This report defines what a confined structure fire is and provides a summary of the characteristics of small fires that occur in structures that are contained or confined as recorded in the U.S. Fire Administrations (USFAs) National Fire Incident Reporting System (NFIRS).
Type of Material:
A reference source for compiling a term paper or additional material for Fire Investigation students. Could be used as a supplemental reading homework assignment.
Internet browser, Adobe Acrobat Reader
Identify Major Learning Goals:
Confined structure fires are small fire incidents that are limited in scope, are confined to noncombustible containers, rarely result in serious injury or large content losses, and are expected to have no accompanying property losses due to flame damage. This type fire is often not part of a student's learning experience where there is a tendency to focus on the more spectacular and damaging fires.
Target Student Population:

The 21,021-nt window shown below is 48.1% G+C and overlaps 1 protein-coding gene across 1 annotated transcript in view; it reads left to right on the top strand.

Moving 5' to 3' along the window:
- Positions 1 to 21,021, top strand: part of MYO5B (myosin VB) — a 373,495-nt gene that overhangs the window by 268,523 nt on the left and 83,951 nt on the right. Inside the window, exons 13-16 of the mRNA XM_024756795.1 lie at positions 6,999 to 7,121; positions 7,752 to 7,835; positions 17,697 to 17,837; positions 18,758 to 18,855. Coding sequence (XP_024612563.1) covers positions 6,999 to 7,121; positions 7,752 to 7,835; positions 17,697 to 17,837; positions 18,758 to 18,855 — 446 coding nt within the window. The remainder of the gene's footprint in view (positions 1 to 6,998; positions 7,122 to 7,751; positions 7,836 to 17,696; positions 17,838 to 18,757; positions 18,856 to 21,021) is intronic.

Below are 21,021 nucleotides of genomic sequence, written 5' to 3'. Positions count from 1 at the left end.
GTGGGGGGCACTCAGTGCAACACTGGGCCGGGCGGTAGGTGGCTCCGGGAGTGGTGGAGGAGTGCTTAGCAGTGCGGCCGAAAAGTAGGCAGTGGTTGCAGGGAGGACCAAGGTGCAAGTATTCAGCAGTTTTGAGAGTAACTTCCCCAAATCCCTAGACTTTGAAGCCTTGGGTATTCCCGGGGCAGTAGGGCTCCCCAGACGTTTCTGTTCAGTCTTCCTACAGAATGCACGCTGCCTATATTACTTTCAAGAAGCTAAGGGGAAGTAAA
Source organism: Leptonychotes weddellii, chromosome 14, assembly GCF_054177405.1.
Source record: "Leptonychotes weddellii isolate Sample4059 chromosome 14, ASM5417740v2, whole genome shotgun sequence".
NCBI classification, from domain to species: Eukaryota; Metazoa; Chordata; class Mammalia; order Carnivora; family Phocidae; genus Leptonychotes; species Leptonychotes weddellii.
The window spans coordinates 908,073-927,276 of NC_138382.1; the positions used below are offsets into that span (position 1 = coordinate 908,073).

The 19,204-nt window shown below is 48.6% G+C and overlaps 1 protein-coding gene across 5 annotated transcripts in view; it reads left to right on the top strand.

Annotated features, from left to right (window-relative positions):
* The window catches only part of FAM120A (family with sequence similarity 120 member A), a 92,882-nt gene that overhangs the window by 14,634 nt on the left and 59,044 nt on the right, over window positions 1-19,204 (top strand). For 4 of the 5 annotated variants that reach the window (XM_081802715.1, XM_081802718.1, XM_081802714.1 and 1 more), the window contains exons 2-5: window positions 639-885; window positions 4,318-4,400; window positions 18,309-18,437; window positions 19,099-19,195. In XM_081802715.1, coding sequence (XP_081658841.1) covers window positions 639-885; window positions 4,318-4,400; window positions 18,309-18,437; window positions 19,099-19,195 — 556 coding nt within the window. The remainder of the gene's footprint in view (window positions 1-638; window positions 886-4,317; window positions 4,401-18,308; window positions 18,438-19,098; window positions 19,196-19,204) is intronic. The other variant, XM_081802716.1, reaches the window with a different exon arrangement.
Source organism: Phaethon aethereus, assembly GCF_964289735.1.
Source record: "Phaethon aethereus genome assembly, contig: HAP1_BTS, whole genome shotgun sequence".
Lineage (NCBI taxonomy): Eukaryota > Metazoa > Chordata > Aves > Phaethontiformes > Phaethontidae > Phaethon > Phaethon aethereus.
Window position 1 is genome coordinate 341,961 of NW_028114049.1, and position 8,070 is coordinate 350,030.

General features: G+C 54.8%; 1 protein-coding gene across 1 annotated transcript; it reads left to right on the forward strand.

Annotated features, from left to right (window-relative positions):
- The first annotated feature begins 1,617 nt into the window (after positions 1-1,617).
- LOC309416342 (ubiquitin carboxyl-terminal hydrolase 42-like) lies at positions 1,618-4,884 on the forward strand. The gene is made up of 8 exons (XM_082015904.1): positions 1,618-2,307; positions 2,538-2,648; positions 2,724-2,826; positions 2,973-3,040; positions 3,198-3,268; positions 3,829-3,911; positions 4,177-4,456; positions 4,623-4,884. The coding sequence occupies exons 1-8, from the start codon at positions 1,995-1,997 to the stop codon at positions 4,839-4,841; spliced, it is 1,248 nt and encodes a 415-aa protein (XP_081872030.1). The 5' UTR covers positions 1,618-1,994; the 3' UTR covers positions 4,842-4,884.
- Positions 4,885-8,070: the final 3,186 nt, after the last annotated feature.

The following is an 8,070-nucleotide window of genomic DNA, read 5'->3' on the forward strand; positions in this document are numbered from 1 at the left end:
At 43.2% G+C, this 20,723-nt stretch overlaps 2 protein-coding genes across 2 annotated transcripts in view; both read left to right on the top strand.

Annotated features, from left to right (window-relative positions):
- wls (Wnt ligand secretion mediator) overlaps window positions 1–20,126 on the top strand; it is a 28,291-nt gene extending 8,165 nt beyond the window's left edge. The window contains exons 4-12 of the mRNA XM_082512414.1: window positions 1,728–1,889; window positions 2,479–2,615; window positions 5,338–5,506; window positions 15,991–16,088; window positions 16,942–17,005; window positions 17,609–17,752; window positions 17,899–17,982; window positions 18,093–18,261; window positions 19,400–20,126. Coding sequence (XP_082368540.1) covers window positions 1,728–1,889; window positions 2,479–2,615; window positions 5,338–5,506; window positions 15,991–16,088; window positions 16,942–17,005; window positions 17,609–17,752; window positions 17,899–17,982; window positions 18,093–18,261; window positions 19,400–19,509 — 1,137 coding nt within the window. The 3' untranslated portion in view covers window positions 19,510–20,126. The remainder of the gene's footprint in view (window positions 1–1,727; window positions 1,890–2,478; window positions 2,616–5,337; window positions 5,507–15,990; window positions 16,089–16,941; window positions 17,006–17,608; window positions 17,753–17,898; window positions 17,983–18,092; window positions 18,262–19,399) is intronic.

Fire Investigation Students
Prerequisite Knowledge or Skills:
Report is well written and completely and concisely delivers a large amount of information.
The report is limited to the year 2002 for statistics. No additional years of information to see any sort of trending.
Potential Effectiveness as a Teaching Tool
This report identifies key areas where data collection methods need to be improved. It also talks about using this data to help improve smoke detector efficiency.
This report is not designed to be a stand-alone subject. It may be included in a Fire Investigation class as supplemental material, or a possible homework assignment. It is a "typical government report" and is not written for college student audience. It may be a bit "dumbed down" because it is intended to communicate with a lay audience.
Ease of Use for Both Students and Faculty
The report is well laid out and easy to read. Each concept presented builds on the previous concept.
May be better printed and read rather than read on a screen.
Other Issues and Comments:
Lacks depth of detail and may not capture the interest of freshmen students. As a reference for reports and assignments it may need to be linked to trending data. Does not stand alone well.
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